The Delta Democrat-Times from Greenville, Mississippi on May 30, 1965 · Page 32
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The Delta Democrat-Times from Greenville, Mississippi · Page 32

Greenville, Mississippi
Issue Date:
Sunday, May 30, 1965
Page 32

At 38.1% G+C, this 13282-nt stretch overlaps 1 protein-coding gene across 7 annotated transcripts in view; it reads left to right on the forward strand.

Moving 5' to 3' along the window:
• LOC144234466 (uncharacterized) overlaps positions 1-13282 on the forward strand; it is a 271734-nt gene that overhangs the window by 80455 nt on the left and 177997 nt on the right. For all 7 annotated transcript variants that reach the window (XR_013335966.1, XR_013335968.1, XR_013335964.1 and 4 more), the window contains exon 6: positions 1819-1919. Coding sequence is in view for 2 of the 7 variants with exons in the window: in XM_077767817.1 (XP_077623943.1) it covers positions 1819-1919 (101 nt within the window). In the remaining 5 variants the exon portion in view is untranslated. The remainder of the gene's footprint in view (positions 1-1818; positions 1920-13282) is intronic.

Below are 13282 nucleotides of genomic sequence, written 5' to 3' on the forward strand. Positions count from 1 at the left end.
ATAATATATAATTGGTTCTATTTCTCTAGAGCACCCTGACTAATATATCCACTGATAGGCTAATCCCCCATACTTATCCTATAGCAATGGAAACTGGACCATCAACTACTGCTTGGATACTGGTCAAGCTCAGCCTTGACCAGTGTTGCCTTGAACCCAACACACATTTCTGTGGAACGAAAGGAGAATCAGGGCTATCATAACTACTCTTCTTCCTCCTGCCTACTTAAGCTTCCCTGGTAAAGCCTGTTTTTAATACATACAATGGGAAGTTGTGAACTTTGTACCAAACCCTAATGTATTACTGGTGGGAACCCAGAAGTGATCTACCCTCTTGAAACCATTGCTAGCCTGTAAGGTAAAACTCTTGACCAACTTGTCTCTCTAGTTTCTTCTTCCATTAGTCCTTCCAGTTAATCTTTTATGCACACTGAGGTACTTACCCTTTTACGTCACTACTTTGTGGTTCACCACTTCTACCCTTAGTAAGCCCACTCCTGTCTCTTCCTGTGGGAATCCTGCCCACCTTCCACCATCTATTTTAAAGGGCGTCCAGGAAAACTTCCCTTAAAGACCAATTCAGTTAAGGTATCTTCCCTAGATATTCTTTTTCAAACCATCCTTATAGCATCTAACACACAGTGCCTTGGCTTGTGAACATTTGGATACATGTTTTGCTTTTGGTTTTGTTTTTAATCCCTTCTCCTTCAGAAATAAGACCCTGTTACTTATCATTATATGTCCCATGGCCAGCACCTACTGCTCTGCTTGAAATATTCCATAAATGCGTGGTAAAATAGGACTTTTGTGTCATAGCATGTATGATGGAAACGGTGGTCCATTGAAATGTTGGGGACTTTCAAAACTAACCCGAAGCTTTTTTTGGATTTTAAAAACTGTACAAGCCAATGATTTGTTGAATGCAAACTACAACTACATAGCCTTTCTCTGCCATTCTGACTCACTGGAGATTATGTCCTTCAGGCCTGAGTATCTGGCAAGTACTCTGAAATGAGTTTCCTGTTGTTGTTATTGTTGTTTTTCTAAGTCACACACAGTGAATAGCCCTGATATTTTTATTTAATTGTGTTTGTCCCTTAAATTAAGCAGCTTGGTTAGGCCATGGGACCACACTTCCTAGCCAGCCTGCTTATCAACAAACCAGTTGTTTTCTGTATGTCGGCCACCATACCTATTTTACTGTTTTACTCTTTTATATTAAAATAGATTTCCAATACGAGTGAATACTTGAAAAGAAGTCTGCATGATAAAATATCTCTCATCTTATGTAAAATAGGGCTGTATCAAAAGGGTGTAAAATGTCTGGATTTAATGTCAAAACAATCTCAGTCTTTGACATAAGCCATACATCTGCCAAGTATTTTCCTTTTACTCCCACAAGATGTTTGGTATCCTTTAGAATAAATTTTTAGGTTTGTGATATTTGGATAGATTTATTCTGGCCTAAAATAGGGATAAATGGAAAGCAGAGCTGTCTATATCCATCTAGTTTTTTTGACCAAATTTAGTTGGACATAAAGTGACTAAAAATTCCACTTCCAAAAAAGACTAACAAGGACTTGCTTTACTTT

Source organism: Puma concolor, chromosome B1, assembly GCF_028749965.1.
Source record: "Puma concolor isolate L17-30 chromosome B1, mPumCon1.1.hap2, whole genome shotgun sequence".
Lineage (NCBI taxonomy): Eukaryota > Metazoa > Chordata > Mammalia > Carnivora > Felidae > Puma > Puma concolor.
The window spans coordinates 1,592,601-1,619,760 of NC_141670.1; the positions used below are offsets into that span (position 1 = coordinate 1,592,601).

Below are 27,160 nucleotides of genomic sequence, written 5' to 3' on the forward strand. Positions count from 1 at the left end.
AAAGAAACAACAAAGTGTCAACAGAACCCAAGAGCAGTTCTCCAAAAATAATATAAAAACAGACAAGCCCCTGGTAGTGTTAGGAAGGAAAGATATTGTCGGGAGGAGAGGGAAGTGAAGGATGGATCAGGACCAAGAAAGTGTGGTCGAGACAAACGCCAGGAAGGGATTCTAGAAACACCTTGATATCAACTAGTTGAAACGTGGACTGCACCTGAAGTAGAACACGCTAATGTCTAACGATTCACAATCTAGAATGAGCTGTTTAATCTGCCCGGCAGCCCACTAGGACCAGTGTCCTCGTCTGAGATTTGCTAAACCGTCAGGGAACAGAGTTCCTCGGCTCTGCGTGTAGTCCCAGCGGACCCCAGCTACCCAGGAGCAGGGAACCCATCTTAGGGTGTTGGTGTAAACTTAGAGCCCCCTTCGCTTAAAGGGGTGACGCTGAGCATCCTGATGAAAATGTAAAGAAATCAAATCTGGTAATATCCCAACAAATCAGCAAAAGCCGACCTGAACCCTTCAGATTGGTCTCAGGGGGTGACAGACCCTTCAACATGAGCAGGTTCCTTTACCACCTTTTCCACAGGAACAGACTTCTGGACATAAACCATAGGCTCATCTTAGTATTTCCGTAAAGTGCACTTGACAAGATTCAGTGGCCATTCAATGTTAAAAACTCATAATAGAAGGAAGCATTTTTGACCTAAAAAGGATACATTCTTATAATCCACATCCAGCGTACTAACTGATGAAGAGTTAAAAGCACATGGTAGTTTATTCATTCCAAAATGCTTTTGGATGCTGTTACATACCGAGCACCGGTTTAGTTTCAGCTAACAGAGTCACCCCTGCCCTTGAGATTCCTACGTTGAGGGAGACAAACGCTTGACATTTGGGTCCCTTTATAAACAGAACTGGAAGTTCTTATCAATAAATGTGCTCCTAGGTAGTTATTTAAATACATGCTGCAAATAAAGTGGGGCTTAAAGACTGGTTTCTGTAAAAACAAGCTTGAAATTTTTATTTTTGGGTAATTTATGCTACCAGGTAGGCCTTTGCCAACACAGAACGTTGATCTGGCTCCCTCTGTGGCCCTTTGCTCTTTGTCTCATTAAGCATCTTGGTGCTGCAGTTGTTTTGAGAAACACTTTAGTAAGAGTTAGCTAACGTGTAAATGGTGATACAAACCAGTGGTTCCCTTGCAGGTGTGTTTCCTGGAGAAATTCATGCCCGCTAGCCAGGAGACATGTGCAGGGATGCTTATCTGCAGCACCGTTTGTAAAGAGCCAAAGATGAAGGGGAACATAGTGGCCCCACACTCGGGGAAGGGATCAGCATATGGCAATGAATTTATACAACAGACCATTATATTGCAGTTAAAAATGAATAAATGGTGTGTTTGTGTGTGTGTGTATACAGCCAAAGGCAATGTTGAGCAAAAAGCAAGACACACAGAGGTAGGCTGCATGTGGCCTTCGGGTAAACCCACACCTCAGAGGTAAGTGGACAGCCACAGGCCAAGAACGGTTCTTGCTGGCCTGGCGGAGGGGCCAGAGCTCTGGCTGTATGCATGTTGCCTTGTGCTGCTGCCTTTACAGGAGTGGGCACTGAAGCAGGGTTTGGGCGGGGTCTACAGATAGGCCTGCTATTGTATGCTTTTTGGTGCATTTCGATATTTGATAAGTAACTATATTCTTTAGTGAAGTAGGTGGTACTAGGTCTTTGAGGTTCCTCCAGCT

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EDITORIALS OF Page ·) Greenville, Miss., Sunday, May 30, 1965 Were it left to me to decide whether we should hove a government without newspapers or newspapers w i t h o u t government, I should not hesitate a moment to prefer the latter. --Thomas Jefferson Mature Transition The city can be proud of the calm, orderly way in which the first phase of the planned desegregation of the public schools was accomplished Friday and Saturday. All citizens cooperated in making this historic transition a peaceful exercise in good citizenship. Obviously the smoothness of the registration did not happen by accident. Intensive pre-planning by school officials and the police department was responsible for the efficient accomplishment of what could have been a difficult task. ing the first few days of school next September. Again Greenville has made history, the kind of history which makes pleasant rather than unpleasant reading. We have met another challenge with m a t u r i t y , and, w h i l e there are many Negroes and whites who are not pleased by w h a t has transpired--for vastly different reasons, of course--few could argue w i t h the way everything was handled. This is a time of transition, the passing of an old order and the establishment of a new one. Our a b i l i t y to absorb change w i l l be taxed again and again, but if we will but respond in the f u t u r e as we have in the past, we need not fear the future. Welcome News The announcement that Allen Manufacturing Company intends to locate its f a r m implement products plant here in the immediate future make the kind of reading all residents of this area can enjoy. This, coupled with Mid-States Metal Products Company's intention to expand its existing operation means that within months there will be around 100 more industrial jobs open to local workers. If all works out as both companies hope, there Will be a total of 180 new jobs at both plants w i t h i n a year. That's exactly what our economy needs, and more like il. The crying desperate need is for more jobs for all our people, white and Negro. The mechanical revolution on the farms is proceeding al an even faster pace, while our industrial development has been lagging- * * * IN THAT regard, we hope the Industrial Foundation decides to adopt a proposal suggested by Greenville businessman J a k e Stein t h a t it launch an aggressive Industry hunt, of a kind not seen here in several years. In such a h u n t we trust the major consideration will be the needs of the total community and not any a n t i q u - ated notions about restrictions no longer applicable to the local situation. The manpower training program to bo initiated this summer at the old Greenville Air Force Base will go a long way toward supplying the trained labor so needed by existing industries -- and the training so badly needed by people in this area to m a k e them employable. This, despite all the inducements which we could offer in tax advantages and Ihe like, has been one of our biggest handicaps in attracting new industry. When industry looked, it could not see any readily available labor capable of manning its more refined operations. But this is a digression from our welcome to Allen Manufacturing Company and our happiness about Mid-States expansion. These are birds in the hand which w i l l help everyone even while we are beating the bushes for more. Vengeful Retaliation In Bogalusa The "never-nevers" in Bogalusa are attempting to prove that a realistic approach to what more and more Southerners have come to accept as the law of the land is political suicide. The hard-liners said last week that they have collected more t h a n 2,800 signatures on a petition for a new election to boot Mayor Jesse Cutrer out of office. And this man's crime? He announced that he intends to have repealed all segregation ordinances in Bogalusa. * * * THOSE segregation ordinances are clearly at variance with the Civil Rights Act of 1964 and in making his pronouncement--which very obviously surprised Negroes in Bogalusa -- Cutrer said he is simply in favor of compliance with the law, distasteful though it may be. SWIFT COMFU5T1 ^Personal Selling At White House Helps Lyndon's Amazing Record WASHINGTON -- The legisla- shook hands live record chalked up by the permitted to wander 8Dth Congress so far is nothing short of phenomenal. Major bill after bill is clicking through committee, going up for a full vote, signed by the Speaker and Vice President, then shipped down to Pennsylvania Avenue for the President's signature formal portions of the White House, could partake of icewat- cr in paper cups from a cooler _ but that was all. Roosevelt improved this formula by treating the Congressmen wiih sandwiches and cot- (ce. The White House entertain- )]is own Qus (]j ni . crs into law. Not since His early new ment budget is too slim to per- has Wash- mil any further entertainment without going into the red. However. Johnson has changed all this. He has dipped into to pay for vari- last year and ten through the Senale and fojrty- Congressional dinners this year. This is one reason he had to borrow $100,000 to pay his income tax. These are not receptions where the guests file through and shake hands. These have been full deal days of FDR ington seen anything like il. During Ihe first year I.BJ was in office, he passed fifty-one of Kennedy's remaining b i l l s Ihrough Ih seven through the House. This year he is finishing up the hangover bills and passing a lot more of his own. nt In thli Introducing Dean Rusk t questions on Viet N«m, th» Pr*. iident lometlmes twlu Ms num. her one Cabinet officer. * * · "I DON'T know how D t i n Rusk can handle these foreign countries," he say«. "He couldn't even carry Georgit in the last election." -- After the briefings TO THE insider, ing legislative font this Lett er s-To-Th e- Ed ito r Reader Backs Police Arrest Action To The Editor: In Greenville we have a good, honcsl, hard-working police de- p a r t m e n t . They go lo any lengths cheerfully and dutifully to enforce the law and to pro'.ect the peace, Iranquility and properly of our citizenry, while and Negro. No sane, fair minded person could honestly accuse our cily Judge (Earl) Solomon of discriminalion because of race. I know nothing of the events of the Negro charged with assaulting an officer except what 1 read in your paper. But the officer was treated for \ split lip am! Ihe arrested person got nway from him and hid. The arrested person had a police record. This justified police using strong means to carry him in. And what have been Cutrer's pronouncements on this subject? He said, "I have taken an oath as a public o f f i c i a l to uphold all laws of this nation, state and city and I intend lo carry out my obligation to the best of my ability." ''If we are to survive," he added, "we have to uphold laws -those we like and those we dislike. We have lo m a i n t a i n law and order and canni give in to those who would have it otherwise." W h a t a wild-eyed radical this man must be. * * * PRIDE and bitterness may well supply the ingredients to force him out of office. Under Louisiana law 25 per cent of the registered voters at the last regular election may petition for a new election, the date of which Gov. John McKeithen must set. If, as the die-hards claim, there are now 2,800 signatures on t h a t petition, it seems likely they've TOO often when police h a v e trouble with a Negro, all Ihe "rights" organizations y e l l , "Discriminalion and police brutality." Negroes now have f i r s t class citizenship and they must face up to Ihe duties and penalties of thai citizenship. One of Ihose du- lies is to keep the law anil when apprehended by an officer nf Ihe law lo go with him in a peaceful, decent m a n n e r . The arrested person will have his day in court and will receive f a i r treatment al the hands of our city judge. All offenders do. Ton many Negroes think \x- cause of the publicity aboul Negro rights, they can break the law, rebel against law officers: fiat-raft, ~[he ftgkt cry "discrimination" and gel nway with it. This is untrue. Obedience lo the law is a basic duly of a citizen. A policeman represents that law and law abiding citizens have no trouble with policemen. On every call, a policeman is pulling his life on the line. He never knows when a crazy drunk or a criminal will attempt his murder. * * » AM OFFICER of the law is killed in our nation every 20 minutes of Ihe day. Obedience must be enforced if the law is to he effective. The policeman's enforcement of orders it not has- cial discrimination but upon his call of duty to protect each of us. Willwut enforcement, the law is worthless. Some time I think we need an organization for prevention of cruelty to policemen. Their's is a hard job, a heavy responsibility and not loo much pay. All citizens of good will, Negro and white, let's stand behind our policemen. They give us exceptionally good coverage, not only in performance of their duly bul far beyond. Mrs. Ann Sullivan 527 W. O'Hea Si. Greenville Della and the nation. The public is not interested in ihe varied shapes of highway signs, porpoises picketing the public beaches in Florida, or the difficulty one has in reading the dircclions on frozen food packages. These trite tid - bits, if they must be in Ihe paper at all, should be used as fillers. The news in the paper should be arranged according to its importance. The aforementioned, in this case, is assuredly not front - page news. Malcolm Graham Ayres Haxton ania?.- no accident. It results from the skill, astule political knowledge and persuasive |»wer of the President, ilo man has sat in Ihe While llouse. not even including Ihe late Franklin Koosevell. since I hnvc been in Washing- Ion, who has had greater finesse and more know · how in dealing with Congress than Lyndon li. Johnson. Sometimes, bul not often, he gets irritated at his leaders. Mot,! of the time he gets whai he wanls through salesmanship. Lymlon docs not call commil- lee chairmen unless Sen. Mike Mansfield, D-Munl., or Speaker Jchn McCormack. D-Mass.. ask him lo. He doesn't like lo go over Iheir heads to individual Sena t o r s and Congressmen with one or two exceptions like old friends, such as Jack Brooks of Texas or Warren Magnuson of Seattle, who served in the House. Ihe U. S. Navy, and in the Senate with Lyndon. Part of the President's amazing l e g i s l a t i v e achieve - ment conies from a series of receptions and dinners he lias given for Congressmen. It has always been White House custom for Ihe President to give one reception a year for members of Congress. In the days of Calvin Coolidge, Congressmen filed by, cd through the upstairs private portions of the White House while their husbands had a discussion meeting with Ihe President where they could ask him questions, a r g u e with h i m, talk about any problem they wished. » * + HF, HAS given them briefings on South Viet Nam. the curtailment of Veterans Hospitals, the Dominican Republic. Though Cabinel Members are present lo answer detailed ques- lions, the President likes to burgc in with his personal comments. "I'll answer that one," he will say. Then, hitching his pants up above the waistline -- Ihe Pre- sidcnl wears his pants low on the hips like a Texas cowboy -he will jump into the discus- cussion. Explaining on one occasion dent, who is a good cheek - tn . cheek dancer, makes it · point lo whirl every Congressman's wife. One n a t i o n that President Johnson is delermind to help keep on its feet is tiny South Korea, whose soldiers fought and died alongside our own to slop communist aggression » decade ago. South Korea has now sent more than 2,000 troops to help Americans, again to defend freedom in South Viet Nam. This is the reason President J o h n s o n overruled objections from the State Department to keep a date at the While House with South Korea's tough lillle President Park. Since LDJ had claimed he was "too busy" to see India's Prime Minister Shaslri and Pakistan's President Ayub Khan, the Stale Department argued that ha must also cancel Park's visit. * ' * * BUT THE President made it clear he wasn't too busy to see a friend like Park. Though Park has been pictured in this country as n military dictator, the truth is t h a t he was elected by the litllc peo- frequent changes of govern- pie of South Korea in a drama- mcnt in South Viet Nam. the President told about the Texas county that couldn't seem to keep a sheriff. There was too much corruption, and each new sheriff was caught wiih his hand in the till. Corrupiion in Saigon, he implied wasn't murh worse than in some Texas counties. tically close election in October, 1963. An overwhelming 91 per ccnl of the 12,955,015 cligble voter* turned rat at the polls. Park lost the city vote in Seoul by a three- to - one margin. But the peasants came through in the countryside to give him a narrow, 156,028-vote victory. · - · r--'.*·-··*. vriv* p" ,.' . - * . . , .:. .":.;:^^.-rfi; Almanac DD-T Front Page Comes Under Fire TO THE EDITOR: The front page nf the Delia Democrat Times should be devoted lo pertinent news to the By United Press Internalional Today is Sunday, May 30, the 150lh day of 1365 with 215 to follow. Tills is Memorial Day. The moon is new. The morning slar is Saturn. The evening star is Mars. American actress and author Cornelia Otis Skinner was born on this day in 1901. On this day in history: In 1431, Joan of Arc, Ihe Maid of Orleans was burned at the slake in Rouen, France, at the age of 19. In I8S3, an unfounded report lhat the Brooklyn Bridge was about (o collapse resulted in an outbreak of panic and 12 persons were trampled to dealii. Klan $1 Million Damage Suit Is Boomeranged By Moderates A thought for the day: Poet Ralph Waldo Emerson wrote: "A friend is a person with whom 1 may he sincere. Before him, I may think aloud." WASHINGTON -- A million dollar damage suit filed by the bold and resurgent Ku Klux Klan is being turned into an onti- Klan boomerang by racial moderates in the Soulh. Planning the boomerang strategy behind the closed doors of their panelled offices in Birmingham, Ala., are some of the South's most prestigious lawyers. They also happen to be bitter enemies of Gov. George Wallace, of the Klan, and of racial extremism. The suit for a cool million dollars in damages, alleged to have been incurred by the United KK K of America, Inc., last fall, was filed by Matt Murphy. Chief at- American Intervention Was Justifiable The "never-nevers" think other- got enough signatures to get their wise. To them, the law is secondary. Like some civil rights leaders who claim moral infallibility and hence superiority over the law, these men believe t h a t Jesse Cutrer has sold them out -- because he believes in m a i n t a i n i n g the law. election. And if they manage to elect the candidate of their choice, who probably w i l l come from the mold that should have been broken when Barnett was made, Bogalusa w i l l have p l a n t e d a crop guaranteed to bear bitter f r u i t . It is tempting, hut cowardly, to decline to wrile about Ihe situation in Ihe Dominican Republic until the dust settles, to use n famous phrase. The trouble, of course, is that when the dust does settle, it is often the case On the other hand the S t a t e Department w o r r i e s mostly aboul (he effect, under the aspect of world opinion, of hauling into power a junta whose general unpopularity would fortify the suspicion that the United Stales that you are left to write about is concerned to establish a pup- -· · ·" - - . - j :- /-I-' p c [ government. Thus the word goes around t h a t Mr. Abe Fortas, a left-leaning lawyer who is very close lo President Johnson hell on earth. We wailed in China until the dust sealed, Iricd in Watch Those Kids! School speed limits (you know, 15 mph when children are present) got a rest as thousands of Greenville children forsake for three months the schools. Unfortunately for drivers, those children present a far greater traffic hazard when not in the w e l l marked school t r a f f i c areas. A n d , for the next three months, toddlers ly hope that the city's motorists will consider the entire city as a school t r a f f i c zone and will exercise the caution driving throughout the city that they pray is used by other motorists near their own children and grandchildren. Although college professors may claim for themselves the title of "world's most absent minded," all through teens are going to be in parents know that a child at play the streets of our city and in ever- can forget more good safety practices than any one else. We only hope lhat motorists al- present danger. Obviously children at play signs cannot be posted wherever the so realize this shortcoming of the youngstcrs congregate. We can on- youngsters. HOODING CARTER Editor and Publisher HOODING CARTER III JOHN T, GIBSON Associate Editor and Publisher General Manager Cuba lo \inselllc Ihe dust, but in both cases it proved loo late. Or rather, proved too late in Icrrns of whal we were prepared to sacrifice in order lo depollule. The situation in Santo Domingo -- correct me if I am wrong -- is roughly as follows: 1) Bosch is the licro of the liberal lefl. Bosch, moreover, is an important popular force in the Dominican Republic as witness the smashing political triumph he won when he ran for office. The ensuing difficulties have something to do w i t h B o s c h ' s enormous personal weaknesses. His shrill ineffectiveness in recenl weeks suggests even the possibility of dysphasia, or senility. Call il what you will, bul agree that he appears to be incompetent lo govern. THE STATE Department and Ihe Pcnlagon appear lo be aci- ing at cross purposes. On the one hand the Pentagon worries mostly whelher the Dominican Republic might evolve, under Ihe leadership of Bosch or one of his lieutenants, as another Castro Republic. is foremost among Ihose who arguing the necessity of designating a Bosch - type as (he next leader of the Dominican Republic. During the past period it appears as though Guzman, a former cabinet minister of Bosch, is to be given the principal responsibility for organizing a new government. If so, it remains lo be seen whelher Guzman can resist the pressure of the Communist elements that impinge upon the PRO (Bosch) movement: Ihe MTD group (Peking), (he PSTD (Moscow), and the Hlh of June (Castro). If one draws back a litte from the chaos. Ihe following ques- lions appear to emerge. Is it possible to control the inlemal politics of n country lhat desires to go, in a hazy sort of way, left, hut does nol realize that in choosing to go lefl, it may be placing its destiny in the hands of people who will carry it all llw way left? Carry it towards a Castro type dictatorship? Mr. Richard Rovere, the elegant commentator of the liberals, who take everything in his stride except bursts of ami- Communist activity, commented a couple of years ago that it might very well prove a salutary thing lhat Castro had got hnld of Cuba. Why? Because his example would cause all nations wilhin a wide radius of that miasma to guard against the possibility lhat such a tale as Cuba's might be Iheir own. t * * WE DO not need Ihe example of Bosch's nubility to Communist penetration to prove Rovr- re wrong: but it helps. The Dominican Republic is about as close to Cuba as a nation can be. and in fact the political left there has shown itself remarkably innocent aboul Ihe catastrophic consequences of admitting Communists into their movement. That is why President Johnson has kept the Marines in Santo Domingo. The United States hardly desires to accept the overhead of maintaining in power a government that doesn't have popular support. But our transcendent responsibility is to look to the day after tomorrow. Will a popular leader cede power -- invol- unlarily one supposes -- to the Communists? At such a point as to make effective intercession by the American government That is why Presklent Johason has kept the Marines in Santo Domingo. The United Slates hardly desires lo accept the overhead of maintaining in power a government that doesn't have popular support. Bul our transcendent responsibility is lo look to the day after tomorrow. Will a popular leader cede power -- involuntarily one supposes -- lo (he Communists? At such a point as lo make effective intercession by the American government impossible, or politically unfeasible? If Betancourt had been an ounce less strong, Venezuela would have gone to Ihe Communists in Ihe early 60's. How strong is Guzman? It remains to be observed that a country hasn't, in fact, any right to "choose" Communism. It is impossible, at one and the same time, to believe equally in the rights cf self government, and in human righs. If there is n absolute righl to self government, then Germany had the absolute light to elect Adolf Hitler as chancellor. The United States government, on the other hand, has no business interfering with a nation that chooses n leader, however despotic. But if the despot chosen by the people is also a Communist imperialist, whose activities are integrated with those of a mighty world power bent on the destruction of the rights of American citizens, then the right to interfere quickly overcomes, by reasons of state, the right to selMeler- minalion. lorney for the Klan, Murphy achieved national notoriety in his demagogic defense of three Klan members charged with the murder of Mrs. Viola I.iuz- zo following the Selma-to-.Vlont- gomery civil rights march. * t * MURPHY'S suit is against a formidable array of defendants: the BirmingJiam News, the National Conference of Christians, and Jews, a Birmingham synagogue, and a professor of psychology at the University of Alabama. It charges them with def a m i n g the KKK and thereby causing severe damage to its reputation and a possible decline in membership. Bul inslend of attempting a narrow defense or asking the Jefferson County circuil court (in Birmingham) to throw out the case, the defendants are transforming their defense into an offense - one of the sharpest offenses ever planned against the Ian. (EDITOR'S NOTEi "Inside Report" will appear daily on the editorial page of the Delta Democrat-Times) "This suit opens up opportunities for us that not even a Congressional investigation offers," an anli-Klan attorney in Birmingham told us. "By bringing his suit, Murphy has opened a Pandora's box of trouble for the Klan." * * * WHY? Because, to back up his contention of damage to rep- uation and membership, Murphy may well be forced to disclose secret lists of members, sect et proceedings of meetings, secret plans of operations. To prove his case Murphy may be compelled to expose Ihe most intimate secrets of the super-secret KKK. If he docs, Murphy would face the wrath of members who joined on condition that their membership would never be exposed to the outside world. I.ast fall, for the first time in modern Alabama history, a special booth at the annual slate fair wns set aside for the KK.K Although Wallace's role in this is uncertain, his enemies believe the booth was approved with Ihe Governor's consent, * * * THE Klan both at thfi fair raised a howl of protest from churches and newspapers (both the Birmingham News and ths Post-Herald were outraged). Speaking as counsel for the KK K. Murphy immediately demanded a retraction. Instead of retracting their criticism, tho defendants i g n o r e d Murphy and continued their attack. Murphy found himself in the position of having to put up or shut up. He procrastinated for six months, then filed his million dollar damage suit last week. This opened an opportunity to expose the inskle workings of (he Klan as Ihe plotter of civil rights murders, church burnings, and other racist atrocities, by exerting heavy pressure on the KKK oath of secrecy. * * * THAT oath is taken seriously. It is hampering invesligalors of the Hojse Un-American Activities Committee in (heir probe of thn Klan. But now every KKK member who is called as a witness in the million dollar damage suit, either in court or in pre - trial depositions, will have lo reconcile his oath as a Klansman not to tell anyone anything about Ihe KKK with his oath as a witness in a court of law lo tell the truth, the whole trulh, and nothing but the truth. And Matt Murphy is to blame. Paradoxically, the major part of Murphy's practice up until a few years ago was defending Negroes in small - time criminal cases. Although he still handles a few criminal cases, his emphasis has now switched to professional racism. But, considering Ihe suppressed excitement among Southern moderates brought on by his million dollar blunder, Murphy soon may wish he had slayed in criminal court. He has given the moderates a golden chance to expose and destroy the KKK. FOUR CONVICTED GENOA, Italy (UPI) -- Four anti-American demonstrators, including two Communists, were convlcled Friday of participating in a "seditious gathering." Their sentences were suspended. The four were among about 50 persons who marched to th« waterfront here Monday to protest U.S. policy in Viet Nam. The U.S. naval support ship Sylvania was docked in Genoa at the time,